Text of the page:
So, exactly how long is twelve finger breadths? Anatomy textbooks say the length of the duodenum is about 25 cm (just under 10 inches). The width of my four fingers, side by side, is about 7 cm, which means that I would need just over fourteen fingers to reach 25 cm, not twelve. Maybe if early anatomists all had bony fingers like me, they would have dubbed the first part of the small intestine the quattuordenum.
The duodenum's major anatomical claim to fame is its major duodenal papilla. That's the little bump (papilla means "little pimple" in Latin) where two important tubes - the common bile duct and the main pancreatic duct - converge and dump their contents (see the figure below). The common bile duct carries bile, a greenish biodegradable detergent that is manufactured in the liver, concentrated and stored in the gall bladder, and released into the duodenum to digest fats. The main pancreatic duct carries pancreatic juice, which contains bicarbonate (the active ingredient in baking soda) for neutralizing acid from the stomach and at least 19 different enzymes for breaking down proteins, fats, sugars, and nucleic acids.
The flow of bile and pancreatic juice is regulated by a tiny circular muscle called the sphincter of Oddi. At mealtime the sphincter of Oddi relaxes and the juices flow. Incidentally, for years anatomists have been pushing to get rid of eponyms in favor of more descriptive terms, so the sphincter of Oddi is more properly known as the - take a deep breath - sphincter of the hepatopancreatic ampulla. Uh huh.... I think this is one case where the eponym will never die.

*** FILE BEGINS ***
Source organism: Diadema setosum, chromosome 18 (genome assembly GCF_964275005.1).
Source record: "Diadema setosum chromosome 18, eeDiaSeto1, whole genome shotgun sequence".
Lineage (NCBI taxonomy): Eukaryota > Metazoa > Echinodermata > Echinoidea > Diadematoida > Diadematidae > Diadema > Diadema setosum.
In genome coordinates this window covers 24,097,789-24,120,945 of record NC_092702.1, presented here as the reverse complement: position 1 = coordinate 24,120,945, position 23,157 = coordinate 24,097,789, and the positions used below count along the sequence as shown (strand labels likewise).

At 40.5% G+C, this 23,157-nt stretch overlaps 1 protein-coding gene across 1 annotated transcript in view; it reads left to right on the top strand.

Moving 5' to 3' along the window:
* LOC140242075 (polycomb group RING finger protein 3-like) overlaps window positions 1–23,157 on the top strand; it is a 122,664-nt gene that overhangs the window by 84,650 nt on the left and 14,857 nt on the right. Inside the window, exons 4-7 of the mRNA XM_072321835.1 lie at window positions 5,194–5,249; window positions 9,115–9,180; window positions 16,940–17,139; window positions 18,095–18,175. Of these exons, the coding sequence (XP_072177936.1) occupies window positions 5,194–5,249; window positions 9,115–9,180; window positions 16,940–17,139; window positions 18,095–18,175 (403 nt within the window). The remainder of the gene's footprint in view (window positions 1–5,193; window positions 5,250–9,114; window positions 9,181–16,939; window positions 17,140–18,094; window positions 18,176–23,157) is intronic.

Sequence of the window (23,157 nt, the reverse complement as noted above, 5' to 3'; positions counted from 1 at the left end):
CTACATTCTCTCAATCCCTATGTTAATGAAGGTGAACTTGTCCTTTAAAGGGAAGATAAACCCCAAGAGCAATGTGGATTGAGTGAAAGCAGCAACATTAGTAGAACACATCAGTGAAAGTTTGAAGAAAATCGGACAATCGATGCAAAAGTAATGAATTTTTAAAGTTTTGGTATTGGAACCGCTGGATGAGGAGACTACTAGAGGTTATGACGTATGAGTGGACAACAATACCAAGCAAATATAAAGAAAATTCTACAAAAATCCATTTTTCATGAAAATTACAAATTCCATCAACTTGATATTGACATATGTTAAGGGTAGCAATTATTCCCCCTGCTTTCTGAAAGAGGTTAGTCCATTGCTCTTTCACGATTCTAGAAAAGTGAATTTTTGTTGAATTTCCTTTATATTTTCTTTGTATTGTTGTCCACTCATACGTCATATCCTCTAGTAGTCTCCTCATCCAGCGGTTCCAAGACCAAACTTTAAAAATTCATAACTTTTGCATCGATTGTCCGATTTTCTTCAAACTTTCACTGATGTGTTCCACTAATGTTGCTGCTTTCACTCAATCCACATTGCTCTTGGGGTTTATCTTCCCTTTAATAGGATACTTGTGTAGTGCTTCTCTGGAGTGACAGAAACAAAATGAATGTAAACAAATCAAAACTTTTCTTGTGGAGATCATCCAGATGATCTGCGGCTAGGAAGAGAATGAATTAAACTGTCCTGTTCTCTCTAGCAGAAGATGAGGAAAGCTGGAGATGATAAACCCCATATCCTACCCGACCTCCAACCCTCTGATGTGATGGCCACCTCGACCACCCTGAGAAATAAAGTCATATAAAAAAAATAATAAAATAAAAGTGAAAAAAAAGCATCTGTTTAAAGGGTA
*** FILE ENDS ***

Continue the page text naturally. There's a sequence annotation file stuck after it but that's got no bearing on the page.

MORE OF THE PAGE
Because of my enduring fascination with unintelligent design, I can't help but wonder if there is any good functional reason for both bile and pancreatic juice to enter the duodenum via a single opening. Normally this arrangement isn't a problem: both secretions come in handy whenever the stomach squeezes another glob of partially digested goo into the duodenum. However, things can get ugly if you have gallstones. Although it isn't common, a stone can form that is small enough to travel down the bile duct, but too big to squeeze through the sphincter of Oddi. A stone lodged near the papilla obstructs the flow of bile and pancreatic secretions. Blocking bile flow is bad enough, causing pain and jaundice, but blocking the flow of pancreatic juice can lead to acute pancreatitis, a potentially life-threatening condition in which the pancreas literally starts to digest itself. Acute pancreatis has many causes, but the most common is a gallstone clogging the drain.
"But wait," chimes in the anatomically informed reader, "isn't there a second pancreatic duct - the accessory pancreatic duct - that is connected to main duct but drains into the duodenum at a different papilla? Couldn't that accessory duct serve as an alternate route if the main duct is obstructed?" The answer is yes, but only in about 60% of the population. The remaining 40% would be out of luck, because their accessory duct drains only into the main duct, not into the duodenum directly.
So is there any good functional reason for bile and pancreatic juice to drain at the same point? I can't think of any, and neither can a colleague here at UVM whose does research on gall bladder function for a living. It would make more sense for everyone to have an alternate drainage route for pancreatic juice, not just 60% of us. But, hey, no body is perfect. :-P